Today, I read some good answers on a Quora about what resources are the best to be a good User Interface and Experience Designer. The reply from Colm Tuite really stood out.
First, let’s look at what are User Interface and Experience Designs.
Most people make the mistake of thinking design is what it looks like. That’s not what we think design is. It’s not just what it looks like and feels like. Design is how it works. – Steve Jobs
User Interface (UI) design is the design of websites, computers, appliances, machines, mobile communication devices, and software applications with the focus on the user’s experience and interaction. The goal of user interface design is to make the user’s interaction as simple and efficient as possible, in terms of accomplishing user goals – what is often called user-centered design. Good user interface design facilitates finishing the task at hand without drawing unnecessary attention to itself. Graphic design may be utilized to support its usability. The design process must balance technical functionality and visual elements to create a system that is not only operational but also usable and adaptable to changing user needs.
User Experience (UX) is any aspect of a person’s interaction with a given system, including the interface, graphics, industrial design, physical interaction, and the manual. In most cases, User Experience Design fully encompasses traditional Human-Computer Interaction (HCI) design, and extends it by addressing all aspects of a product or service as perceived by users.
These days, Adobe, specially in India, is doing few distinct initiatives that are pretty interesting. Initiatives where they focus on the content and the quality without bringing in or bombarding their brand or even products as the limelight. Of course, it is evident it is Adobe and it’s tools are one of the driving forces with the initiatives but they have maintained their subtlety very well.
Today, I went to one of such no-frill, subtle event organized by Adobe — “Spurring on the next creative evolution” — a panel discussion amongst some of industry’s known and celebrated creative professionals.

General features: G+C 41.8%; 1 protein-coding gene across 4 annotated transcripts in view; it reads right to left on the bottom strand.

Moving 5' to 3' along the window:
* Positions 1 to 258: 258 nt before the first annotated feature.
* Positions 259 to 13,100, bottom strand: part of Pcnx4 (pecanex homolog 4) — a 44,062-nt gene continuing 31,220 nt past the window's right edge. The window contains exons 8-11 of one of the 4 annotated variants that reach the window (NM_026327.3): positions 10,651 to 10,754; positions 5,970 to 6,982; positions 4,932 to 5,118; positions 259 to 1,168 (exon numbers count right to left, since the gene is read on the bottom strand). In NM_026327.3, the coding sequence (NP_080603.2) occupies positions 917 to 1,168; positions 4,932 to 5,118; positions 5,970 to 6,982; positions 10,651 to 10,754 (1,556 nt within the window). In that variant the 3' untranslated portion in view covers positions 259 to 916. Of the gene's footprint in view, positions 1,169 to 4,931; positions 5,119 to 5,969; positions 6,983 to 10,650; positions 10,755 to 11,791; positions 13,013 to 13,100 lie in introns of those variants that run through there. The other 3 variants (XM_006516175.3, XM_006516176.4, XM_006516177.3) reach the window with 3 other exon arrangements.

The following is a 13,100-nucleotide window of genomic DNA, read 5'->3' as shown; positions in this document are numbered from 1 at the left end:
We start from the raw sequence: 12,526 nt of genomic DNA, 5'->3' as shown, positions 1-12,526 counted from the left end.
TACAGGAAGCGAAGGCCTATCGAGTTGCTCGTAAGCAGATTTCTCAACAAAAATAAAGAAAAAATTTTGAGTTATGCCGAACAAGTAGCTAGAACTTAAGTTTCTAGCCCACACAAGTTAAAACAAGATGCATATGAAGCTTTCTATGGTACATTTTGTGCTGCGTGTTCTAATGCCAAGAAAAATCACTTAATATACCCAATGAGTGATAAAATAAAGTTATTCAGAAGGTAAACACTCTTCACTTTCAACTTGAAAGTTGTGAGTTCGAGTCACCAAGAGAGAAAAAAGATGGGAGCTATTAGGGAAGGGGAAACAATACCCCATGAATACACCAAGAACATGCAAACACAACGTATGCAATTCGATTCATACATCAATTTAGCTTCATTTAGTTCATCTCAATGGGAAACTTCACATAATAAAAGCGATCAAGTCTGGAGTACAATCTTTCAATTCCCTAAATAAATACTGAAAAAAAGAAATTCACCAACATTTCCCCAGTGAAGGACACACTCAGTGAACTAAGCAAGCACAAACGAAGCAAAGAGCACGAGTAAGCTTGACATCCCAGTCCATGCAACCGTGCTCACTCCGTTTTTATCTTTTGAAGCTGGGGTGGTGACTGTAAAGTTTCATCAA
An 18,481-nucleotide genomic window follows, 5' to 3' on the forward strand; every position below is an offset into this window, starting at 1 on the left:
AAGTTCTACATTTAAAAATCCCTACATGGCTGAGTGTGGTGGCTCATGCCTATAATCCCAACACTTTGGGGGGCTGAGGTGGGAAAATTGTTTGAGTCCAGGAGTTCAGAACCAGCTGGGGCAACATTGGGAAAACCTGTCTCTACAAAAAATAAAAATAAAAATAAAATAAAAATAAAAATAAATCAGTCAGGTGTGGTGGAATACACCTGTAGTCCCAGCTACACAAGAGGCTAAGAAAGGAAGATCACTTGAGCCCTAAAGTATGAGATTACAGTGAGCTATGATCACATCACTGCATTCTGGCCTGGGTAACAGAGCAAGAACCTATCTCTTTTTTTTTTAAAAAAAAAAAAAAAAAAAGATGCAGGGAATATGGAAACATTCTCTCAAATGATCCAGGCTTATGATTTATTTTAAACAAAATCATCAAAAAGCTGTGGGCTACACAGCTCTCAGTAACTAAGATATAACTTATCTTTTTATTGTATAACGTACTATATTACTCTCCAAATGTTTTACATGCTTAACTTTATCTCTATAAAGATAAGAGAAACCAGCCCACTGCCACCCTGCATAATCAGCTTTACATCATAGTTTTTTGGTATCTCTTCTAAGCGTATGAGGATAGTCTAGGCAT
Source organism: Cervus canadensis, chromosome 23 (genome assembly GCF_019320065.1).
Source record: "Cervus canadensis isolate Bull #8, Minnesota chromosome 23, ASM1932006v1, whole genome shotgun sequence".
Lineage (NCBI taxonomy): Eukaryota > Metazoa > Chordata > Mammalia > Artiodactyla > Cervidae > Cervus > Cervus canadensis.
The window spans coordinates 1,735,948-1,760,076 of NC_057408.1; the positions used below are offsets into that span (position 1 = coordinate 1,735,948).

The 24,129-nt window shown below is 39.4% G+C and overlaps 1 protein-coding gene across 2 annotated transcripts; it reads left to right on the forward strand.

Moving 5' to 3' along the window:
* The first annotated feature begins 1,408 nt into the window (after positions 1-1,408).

Icon Fonts are a smart way to deploy scalable icons in your website and web app design projects. They are treated as part of your text and so you can apply all the properties you apply to a text – size, color, text-shadow, transparency, transform, etc.
You might have used some of the icon fonts, such as – Font Awesome, Entypo, IcoMoon, Symbolset, Typicons, Iconic, Zocial, Linecons, Elusive Icons etc.
The easiest and simplest way to use them is to dump the font variants, drop in the icon style classes and use them in your html with an
<i class="icon-myicon"></i>. However, with this method, you’re forcing your users to download the whole font, when you actually use just a few of the icons.
I just finished reading Matthew Butterick’s online book – Practical Typography. It’s an awesome book with an equally impressive design.
If you’re the very busy type, you can try the section, Typography in ten minutes. However, you should bookmark the site and read the whole. It has tons of useful information, tips, tricks and details about typography for the web and elsewhere.
Go read the read the book online. The book is free to read and if you enjoy it, there are ways you can pay for the book.
Adobe Creative Cloud gives users the freedom to use Adobe’s multitude of applications through its ‘Cloud network’, but a recent company decision by Adobe to focus their software developments entirely on their Cloud subscriptions has created some controversy among users concerned with the narrowing options of Adobe’s platform.
Cloud technology has been a boon for both software developers and users, enabling people to readily access their desired technology with more flexibility and freedom than on-site installations that limit software to a single computer, but this freedom significantly changes the way developers and consumers interact; from readily available updates to no longer being able to purchase the physical copy of any given software, Adobe’s decision has put a microscope on Cloud technology as a whole and potential ramifications of future innovations.